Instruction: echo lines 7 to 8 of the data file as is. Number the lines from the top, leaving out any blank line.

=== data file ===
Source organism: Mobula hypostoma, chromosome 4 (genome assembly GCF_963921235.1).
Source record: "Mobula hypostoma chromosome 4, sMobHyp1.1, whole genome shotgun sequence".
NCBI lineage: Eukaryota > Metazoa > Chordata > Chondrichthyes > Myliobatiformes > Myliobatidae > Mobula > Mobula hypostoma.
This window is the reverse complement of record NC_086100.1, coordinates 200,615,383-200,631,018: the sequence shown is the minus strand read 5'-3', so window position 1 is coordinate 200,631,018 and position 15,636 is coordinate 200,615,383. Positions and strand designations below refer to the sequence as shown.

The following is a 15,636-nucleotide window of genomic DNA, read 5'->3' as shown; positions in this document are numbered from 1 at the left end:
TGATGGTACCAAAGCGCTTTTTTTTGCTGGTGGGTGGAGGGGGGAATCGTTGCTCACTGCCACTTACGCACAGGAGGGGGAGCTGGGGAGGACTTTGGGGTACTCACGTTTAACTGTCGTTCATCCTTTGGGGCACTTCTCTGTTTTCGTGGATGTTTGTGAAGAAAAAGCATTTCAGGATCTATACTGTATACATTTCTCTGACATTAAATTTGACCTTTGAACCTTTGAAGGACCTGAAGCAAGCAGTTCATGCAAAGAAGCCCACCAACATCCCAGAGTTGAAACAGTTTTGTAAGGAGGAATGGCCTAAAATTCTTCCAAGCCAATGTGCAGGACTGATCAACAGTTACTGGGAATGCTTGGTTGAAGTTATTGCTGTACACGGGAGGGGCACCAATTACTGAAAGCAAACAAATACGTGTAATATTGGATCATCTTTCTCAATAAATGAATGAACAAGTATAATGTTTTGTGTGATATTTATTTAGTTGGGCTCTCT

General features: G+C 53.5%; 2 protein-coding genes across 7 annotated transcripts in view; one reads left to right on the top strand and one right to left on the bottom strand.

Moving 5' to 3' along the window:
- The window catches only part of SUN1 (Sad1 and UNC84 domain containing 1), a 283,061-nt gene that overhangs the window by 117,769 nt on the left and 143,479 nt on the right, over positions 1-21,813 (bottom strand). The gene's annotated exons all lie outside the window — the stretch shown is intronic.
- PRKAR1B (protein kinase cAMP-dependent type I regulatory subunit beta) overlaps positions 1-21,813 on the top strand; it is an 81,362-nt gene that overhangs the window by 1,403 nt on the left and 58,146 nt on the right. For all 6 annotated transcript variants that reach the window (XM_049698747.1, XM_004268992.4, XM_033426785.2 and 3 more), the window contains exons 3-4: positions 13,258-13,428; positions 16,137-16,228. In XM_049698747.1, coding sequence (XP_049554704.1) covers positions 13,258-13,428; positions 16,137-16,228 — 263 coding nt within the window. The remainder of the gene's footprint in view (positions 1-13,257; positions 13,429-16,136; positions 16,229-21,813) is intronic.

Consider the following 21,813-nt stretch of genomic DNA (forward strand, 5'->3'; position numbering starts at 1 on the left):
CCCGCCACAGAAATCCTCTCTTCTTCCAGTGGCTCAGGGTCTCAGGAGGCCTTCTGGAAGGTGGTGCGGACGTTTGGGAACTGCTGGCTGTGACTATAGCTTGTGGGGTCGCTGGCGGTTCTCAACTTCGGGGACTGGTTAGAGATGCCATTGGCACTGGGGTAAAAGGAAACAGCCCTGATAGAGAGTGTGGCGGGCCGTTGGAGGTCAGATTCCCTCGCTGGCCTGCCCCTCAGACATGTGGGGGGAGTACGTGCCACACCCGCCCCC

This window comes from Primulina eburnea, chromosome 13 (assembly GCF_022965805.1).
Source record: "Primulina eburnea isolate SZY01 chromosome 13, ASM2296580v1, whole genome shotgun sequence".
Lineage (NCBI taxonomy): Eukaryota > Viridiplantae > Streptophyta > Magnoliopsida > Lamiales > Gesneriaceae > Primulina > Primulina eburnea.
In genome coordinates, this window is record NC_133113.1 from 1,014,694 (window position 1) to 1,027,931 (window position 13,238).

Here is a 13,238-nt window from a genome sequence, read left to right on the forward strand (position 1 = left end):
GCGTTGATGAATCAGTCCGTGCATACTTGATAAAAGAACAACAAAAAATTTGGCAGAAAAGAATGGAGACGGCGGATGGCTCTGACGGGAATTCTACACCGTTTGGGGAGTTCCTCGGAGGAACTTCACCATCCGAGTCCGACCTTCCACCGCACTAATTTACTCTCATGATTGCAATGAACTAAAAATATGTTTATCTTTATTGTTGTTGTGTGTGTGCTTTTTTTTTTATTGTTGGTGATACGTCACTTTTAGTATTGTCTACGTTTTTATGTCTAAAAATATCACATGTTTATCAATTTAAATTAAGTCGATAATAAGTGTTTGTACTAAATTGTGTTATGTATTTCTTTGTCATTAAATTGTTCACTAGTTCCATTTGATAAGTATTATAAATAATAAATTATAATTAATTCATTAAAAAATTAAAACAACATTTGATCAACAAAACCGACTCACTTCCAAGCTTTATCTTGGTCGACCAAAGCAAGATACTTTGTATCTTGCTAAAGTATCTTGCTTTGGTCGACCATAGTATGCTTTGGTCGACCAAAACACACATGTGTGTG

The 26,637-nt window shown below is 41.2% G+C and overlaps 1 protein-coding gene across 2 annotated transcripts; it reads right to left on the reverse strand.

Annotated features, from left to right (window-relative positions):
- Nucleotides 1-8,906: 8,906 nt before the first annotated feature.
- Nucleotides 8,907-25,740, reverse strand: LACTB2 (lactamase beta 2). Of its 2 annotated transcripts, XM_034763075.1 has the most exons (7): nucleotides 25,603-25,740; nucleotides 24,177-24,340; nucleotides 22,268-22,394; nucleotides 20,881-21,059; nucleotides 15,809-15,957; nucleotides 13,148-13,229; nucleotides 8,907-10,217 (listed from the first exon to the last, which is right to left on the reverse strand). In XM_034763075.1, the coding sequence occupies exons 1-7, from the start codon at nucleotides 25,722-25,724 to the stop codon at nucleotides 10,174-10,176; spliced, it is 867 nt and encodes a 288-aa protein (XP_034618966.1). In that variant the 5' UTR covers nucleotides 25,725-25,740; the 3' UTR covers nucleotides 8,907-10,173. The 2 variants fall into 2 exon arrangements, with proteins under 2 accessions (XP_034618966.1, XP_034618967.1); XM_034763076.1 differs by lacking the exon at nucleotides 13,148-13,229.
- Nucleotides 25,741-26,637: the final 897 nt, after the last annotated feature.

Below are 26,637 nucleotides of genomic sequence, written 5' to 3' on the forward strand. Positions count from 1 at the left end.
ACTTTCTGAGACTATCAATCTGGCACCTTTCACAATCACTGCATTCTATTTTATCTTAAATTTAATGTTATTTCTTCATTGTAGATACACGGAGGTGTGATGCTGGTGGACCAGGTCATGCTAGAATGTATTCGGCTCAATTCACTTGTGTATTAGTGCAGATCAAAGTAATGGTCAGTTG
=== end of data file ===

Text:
General features: G+C 53.5%; 2 protein-coding genes across 7 annotated transcripts in view; one reads left to right on the top strand and one right to left on the bottom strand.

Moving 5' to 3' along the window: